Jose is Lead Data Scientist for BBVA Data & Analytics since 2015, area of Advisory and Predictive models. Their role is to put into production and machine learning models to improve experience of banking app users through big data infrastructure. Formerly, Area Manager for Machine Learning at Xerox Research. Started as AI researcher (PhD in computer vision) with 9 years of experience in industrial innovation with machine learning solutions, including banking, document workflow automation, or traffic sensing. Several top-tier publications and over 20 patents. Fascinated by solving real-world problems with state-of-the-art AI and making machine learning easy to use by non-experts.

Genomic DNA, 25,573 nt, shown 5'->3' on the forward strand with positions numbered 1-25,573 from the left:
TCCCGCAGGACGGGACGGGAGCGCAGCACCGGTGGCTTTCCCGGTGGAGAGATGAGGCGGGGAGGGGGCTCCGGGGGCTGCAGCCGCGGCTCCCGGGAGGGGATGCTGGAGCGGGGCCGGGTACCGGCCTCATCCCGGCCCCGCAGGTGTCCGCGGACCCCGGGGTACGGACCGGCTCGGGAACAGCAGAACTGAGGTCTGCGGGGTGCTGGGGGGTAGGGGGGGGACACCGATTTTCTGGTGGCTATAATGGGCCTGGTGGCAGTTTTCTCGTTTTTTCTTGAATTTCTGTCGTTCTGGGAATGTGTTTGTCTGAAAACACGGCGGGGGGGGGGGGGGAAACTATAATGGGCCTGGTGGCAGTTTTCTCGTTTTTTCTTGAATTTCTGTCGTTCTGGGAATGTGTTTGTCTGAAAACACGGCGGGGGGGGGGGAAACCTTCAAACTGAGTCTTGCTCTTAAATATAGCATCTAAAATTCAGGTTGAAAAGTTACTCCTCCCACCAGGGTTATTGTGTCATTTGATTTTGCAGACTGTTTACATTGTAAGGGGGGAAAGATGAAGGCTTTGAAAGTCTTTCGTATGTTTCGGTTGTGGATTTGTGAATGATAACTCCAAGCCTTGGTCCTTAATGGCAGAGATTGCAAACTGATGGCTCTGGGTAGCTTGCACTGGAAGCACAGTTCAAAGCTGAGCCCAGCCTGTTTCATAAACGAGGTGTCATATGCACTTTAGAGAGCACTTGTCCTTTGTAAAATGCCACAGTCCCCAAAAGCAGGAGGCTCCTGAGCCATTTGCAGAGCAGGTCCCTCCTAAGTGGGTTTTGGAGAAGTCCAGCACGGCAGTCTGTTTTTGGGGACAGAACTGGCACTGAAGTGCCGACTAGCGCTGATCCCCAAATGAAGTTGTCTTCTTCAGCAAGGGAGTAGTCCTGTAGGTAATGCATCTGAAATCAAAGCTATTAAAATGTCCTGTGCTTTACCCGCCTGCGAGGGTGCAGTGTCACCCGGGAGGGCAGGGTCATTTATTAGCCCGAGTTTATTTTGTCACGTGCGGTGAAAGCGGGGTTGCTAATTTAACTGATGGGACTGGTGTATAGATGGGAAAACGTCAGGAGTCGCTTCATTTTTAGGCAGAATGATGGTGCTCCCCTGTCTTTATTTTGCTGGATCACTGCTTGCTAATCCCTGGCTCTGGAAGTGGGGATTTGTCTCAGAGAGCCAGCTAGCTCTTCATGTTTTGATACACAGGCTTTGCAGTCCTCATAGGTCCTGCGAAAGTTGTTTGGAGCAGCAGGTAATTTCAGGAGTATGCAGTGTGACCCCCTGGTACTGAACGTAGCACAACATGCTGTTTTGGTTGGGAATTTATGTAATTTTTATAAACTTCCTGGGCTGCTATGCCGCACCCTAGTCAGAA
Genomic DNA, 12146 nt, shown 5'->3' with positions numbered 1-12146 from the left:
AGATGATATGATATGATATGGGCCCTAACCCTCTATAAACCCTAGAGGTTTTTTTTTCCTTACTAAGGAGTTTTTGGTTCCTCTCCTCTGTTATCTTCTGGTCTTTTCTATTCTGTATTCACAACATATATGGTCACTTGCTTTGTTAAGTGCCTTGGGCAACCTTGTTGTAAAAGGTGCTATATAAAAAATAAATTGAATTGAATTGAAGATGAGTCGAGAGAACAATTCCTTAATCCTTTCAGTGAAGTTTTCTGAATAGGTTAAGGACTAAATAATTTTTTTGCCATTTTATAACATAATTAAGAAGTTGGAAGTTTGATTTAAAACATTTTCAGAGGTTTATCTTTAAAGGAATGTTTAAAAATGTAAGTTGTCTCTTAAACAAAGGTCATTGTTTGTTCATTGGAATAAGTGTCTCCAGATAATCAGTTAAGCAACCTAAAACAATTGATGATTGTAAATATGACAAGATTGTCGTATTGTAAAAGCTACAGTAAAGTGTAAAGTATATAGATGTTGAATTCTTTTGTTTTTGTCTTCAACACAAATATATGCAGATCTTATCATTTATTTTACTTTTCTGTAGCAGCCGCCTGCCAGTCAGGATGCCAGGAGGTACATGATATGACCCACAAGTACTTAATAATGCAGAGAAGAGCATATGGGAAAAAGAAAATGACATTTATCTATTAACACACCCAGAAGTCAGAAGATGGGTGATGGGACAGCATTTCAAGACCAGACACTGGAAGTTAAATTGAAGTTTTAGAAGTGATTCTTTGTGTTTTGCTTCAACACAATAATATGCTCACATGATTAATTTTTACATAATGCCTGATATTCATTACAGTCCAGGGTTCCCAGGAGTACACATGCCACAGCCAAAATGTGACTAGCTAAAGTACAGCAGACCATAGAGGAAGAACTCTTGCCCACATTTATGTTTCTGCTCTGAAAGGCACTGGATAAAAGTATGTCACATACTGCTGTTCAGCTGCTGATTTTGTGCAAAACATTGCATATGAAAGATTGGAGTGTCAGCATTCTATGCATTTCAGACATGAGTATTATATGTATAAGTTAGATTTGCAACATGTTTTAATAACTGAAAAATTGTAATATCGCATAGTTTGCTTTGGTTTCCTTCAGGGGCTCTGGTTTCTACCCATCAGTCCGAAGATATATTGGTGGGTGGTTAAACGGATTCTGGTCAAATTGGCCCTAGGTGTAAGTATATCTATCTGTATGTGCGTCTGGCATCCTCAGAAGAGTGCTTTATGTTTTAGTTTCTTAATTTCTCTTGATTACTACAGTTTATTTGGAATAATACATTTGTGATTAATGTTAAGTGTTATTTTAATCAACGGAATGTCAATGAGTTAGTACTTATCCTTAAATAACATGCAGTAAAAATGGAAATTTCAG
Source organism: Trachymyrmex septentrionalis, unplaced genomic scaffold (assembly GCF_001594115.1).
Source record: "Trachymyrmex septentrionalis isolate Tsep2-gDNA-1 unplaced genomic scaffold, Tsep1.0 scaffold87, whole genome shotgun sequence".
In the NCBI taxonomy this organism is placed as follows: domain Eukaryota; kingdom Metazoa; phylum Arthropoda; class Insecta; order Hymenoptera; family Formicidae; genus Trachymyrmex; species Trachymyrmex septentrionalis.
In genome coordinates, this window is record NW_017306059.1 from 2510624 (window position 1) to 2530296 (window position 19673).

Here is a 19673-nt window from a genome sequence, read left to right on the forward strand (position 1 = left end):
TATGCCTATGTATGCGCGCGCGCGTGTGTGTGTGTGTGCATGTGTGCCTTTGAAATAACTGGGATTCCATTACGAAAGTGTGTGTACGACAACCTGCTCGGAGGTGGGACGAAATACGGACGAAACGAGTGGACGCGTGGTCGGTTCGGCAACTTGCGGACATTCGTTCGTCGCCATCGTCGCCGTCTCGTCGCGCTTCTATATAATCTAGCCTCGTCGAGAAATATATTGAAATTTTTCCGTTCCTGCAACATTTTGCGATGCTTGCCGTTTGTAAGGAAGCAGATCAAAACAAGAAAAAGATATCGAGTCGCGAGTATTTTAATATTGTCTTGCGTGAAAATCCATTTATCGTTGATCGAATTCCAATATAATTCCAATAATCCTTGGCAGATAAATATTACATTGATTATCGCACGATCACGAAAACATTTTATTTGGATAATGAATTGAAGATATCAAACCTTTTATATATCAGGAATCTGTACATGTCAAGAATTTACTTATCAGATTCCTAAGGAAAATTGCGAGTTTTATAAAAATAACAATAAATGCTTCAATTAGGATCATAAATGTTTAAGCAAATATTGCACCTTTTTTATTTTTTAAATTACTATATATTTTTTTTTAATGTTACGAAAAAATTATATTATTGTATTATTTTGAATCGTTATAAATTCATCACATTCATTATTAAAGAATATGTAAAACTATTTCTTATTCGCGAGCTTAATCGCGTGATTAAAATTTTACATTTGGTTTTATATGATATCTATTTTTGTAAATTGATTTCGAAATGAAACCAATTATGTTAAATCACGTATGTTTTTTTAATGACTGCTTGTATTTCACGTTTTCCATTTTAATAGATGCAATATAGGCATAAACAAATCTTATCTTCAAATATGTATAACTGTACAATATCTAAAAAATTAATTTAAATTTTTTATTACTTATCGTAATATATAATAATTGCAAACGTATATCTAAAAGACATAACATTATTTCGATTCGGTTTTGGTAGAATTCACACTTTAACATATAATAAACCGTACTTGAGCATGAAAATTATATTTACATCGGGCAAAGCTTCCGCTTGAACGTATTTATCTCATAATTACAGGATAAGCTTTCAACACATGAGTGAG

At BBVA (second biggest bank in Spain), every money transfer a customer makes goes through an engine that infers a category from its textual description. This engine has been developed in Spark, mixes MLLib and own implementations, and is currently into production serving more than 5M customers daily. In our proposed presentation, we plan to describe the process undergone by the Data Science team. This includes the problem (classify 700K daily transfers by its text), the data science challenges, the algorithmic and engineering solution, and the achievements and learnings. To make the talk practical and focused, we will walk through our best performing pipeline, which uses (i) word2vec embeddings to represent words, (ii) a pooling algorithm to aggregate them into sentence embeddings, (iii) a supervised classifier. We believe this is relevant because it mixes (i) off-the-shelf MLLib funcions, such as the word2vec embeddings, (ii) components that build on Mllib and were adapted (e.g. a calibrated multic-class logistic regression which outputs probabilities) and (iii) an own implementations of the pooling algorithm, which is known as the Vector of Locally Aggregated Descriptors (VLAD). We highlight that we are not aware of the previous application of word2vec with VLAD in NLP, so this would introduce a novelty. The relevant audience are data scientists, engineers, team leaders and executives interested in Spark and seeking examples of machine learning deployments in a real-world productive environment. The main takeaways will be: (i) it is relatively simple to build a text classification system in Spark, (ii) with extra effort one it is feasible to build state-of-the-art, productive solutions. We will mention the problems we found in practice, such as how to design a training corpus to maximize precision, not recall, or how we designed the system against "catastrophic" classification mistakes. Session hashtag: #EUds7